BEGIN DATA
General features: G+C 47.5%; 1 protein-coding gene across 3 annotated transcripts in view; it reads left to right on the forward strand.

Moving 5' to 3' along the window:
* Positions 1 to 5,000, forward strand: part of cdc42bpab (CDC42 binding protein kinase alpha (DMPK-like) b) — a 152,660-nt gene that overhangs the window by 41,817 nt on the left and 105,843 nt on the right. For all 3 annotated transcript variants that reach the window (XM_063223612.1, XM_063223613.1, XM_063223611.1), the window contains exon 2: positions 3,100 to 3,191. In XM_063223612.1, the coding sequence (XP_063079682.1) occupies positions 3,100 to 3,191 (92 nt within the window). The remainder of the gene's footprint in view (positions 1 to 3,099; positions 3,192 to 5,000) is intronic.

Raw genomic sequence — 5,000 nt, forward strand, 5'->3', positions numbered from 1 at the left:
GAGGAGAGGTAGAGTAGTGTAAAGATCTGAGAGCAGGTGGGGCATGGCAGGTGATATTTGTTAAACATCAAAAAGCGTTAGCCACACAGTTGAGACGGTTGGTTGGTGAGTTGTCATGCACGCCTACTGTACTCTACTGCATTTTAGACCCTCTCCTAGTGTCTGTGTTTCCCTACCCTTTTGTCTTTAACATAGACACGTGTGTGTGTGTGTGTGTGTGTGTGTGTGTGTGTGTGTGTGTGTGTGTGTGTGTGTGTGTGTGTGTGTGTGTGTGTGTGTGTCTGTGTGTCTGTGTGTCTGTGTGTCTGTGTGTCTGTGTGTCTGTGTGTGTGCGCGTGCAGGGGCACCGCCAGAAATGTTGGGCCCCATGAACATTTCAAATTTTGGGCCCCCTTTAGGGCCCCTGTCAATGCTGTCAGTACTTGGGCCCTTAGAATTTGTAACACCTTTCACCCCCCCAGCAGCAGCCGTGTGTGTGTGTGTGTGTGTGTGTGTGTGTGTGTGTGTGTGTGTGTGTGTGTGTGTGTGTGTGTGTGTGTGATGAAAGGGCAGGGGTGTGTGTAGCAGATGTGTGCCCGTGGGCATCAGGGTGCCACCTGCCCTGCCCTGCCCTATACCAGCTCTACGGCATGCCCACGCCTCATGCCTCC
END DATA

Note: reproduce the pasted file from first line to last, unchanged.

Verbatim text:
General features: G+C 47.5%; 1 protein-coding gene across 3 annotated transcripts in view; it reads left to right on the forward strand.

Moving 5' to 3' along the window:
* Positions 1 to 5,000, forward strand: part of cdc42bpab (CDC42 binding protein kinase alpha (DMPK-like) b) — a 152,660-nt gene that overhangs the window by 41,817 nt on the left and 105,843 nt on the right. For all 3 annotated transcript variants that reach the window (XM_063223612.1, XM_063223613.1, XM_063223611.1), the window contains exon 2: positions 3,100 to 3,191. In XM_063223612.1, the coding sequence (XP_063079682.1) occupies positions 3,100 to 3,191 (92 nt within the window). The remainder of the gene's footprint in view (positions 1 to 3,099; positions 3,192 to 5,000) is intronic.

Raw genomic sequence — 5,000 nt, forward strand, 5'->3', positions numbered from 1 at the left:
GAGGAGAGGTAGAGTAGTGTAAAGATCTGAGAGCAGGTGGGGCATGGCAGGTGATATTTGTTAAACATCAAAAAGCGTTAGCCACACAGTTGAGACGGTTGGTTGGTGAGTTGTCATGCACGCCTACTGTACTCTACTGCATTTTAGACCCTCTCCTAGTGTCTGTGTTTCCCTACCCTTTTGTCTTTAACATAGACACGTGTGTGTGTGTGTGTGTGTGTGTGTGTGTGTGTGTGTGTGTGTGTGTGTGTGTGTGTGTGTGTGTGTGTGTGTGTGTGTGTCTGTGTGTCTGTGTGTCTGTGTGTCTGTGTGTCTGTGTGTCTGTGTGTGTGCGCGTGCAGGGGCACCGCCAGAAATGTTGGGCCCCATGAACATTTCAAATTTTGGGCCCCCTTTAGGGCCCCTGTCAATGCTGTCAGTACTTGGGCCCTTAGAATTTGTAACACCTTTCACCCCCCCAGCAGCAGCCGTGTGTGTGTGTGTGTGTGTGTGTGTGTGTGTGTGTGTGTGTGTGTGTGTGTGTGTGTGTGTGTGTGTGTGATGAAAGGGCAGGGGTGTGTGTAGCAGATGTGTGCCCGTGGGCATCAGGGTGCCACCTGCCCTGCCCTGCCCTATACCAGCTCTACGGCATGCCCACGCCTCATGCCTCC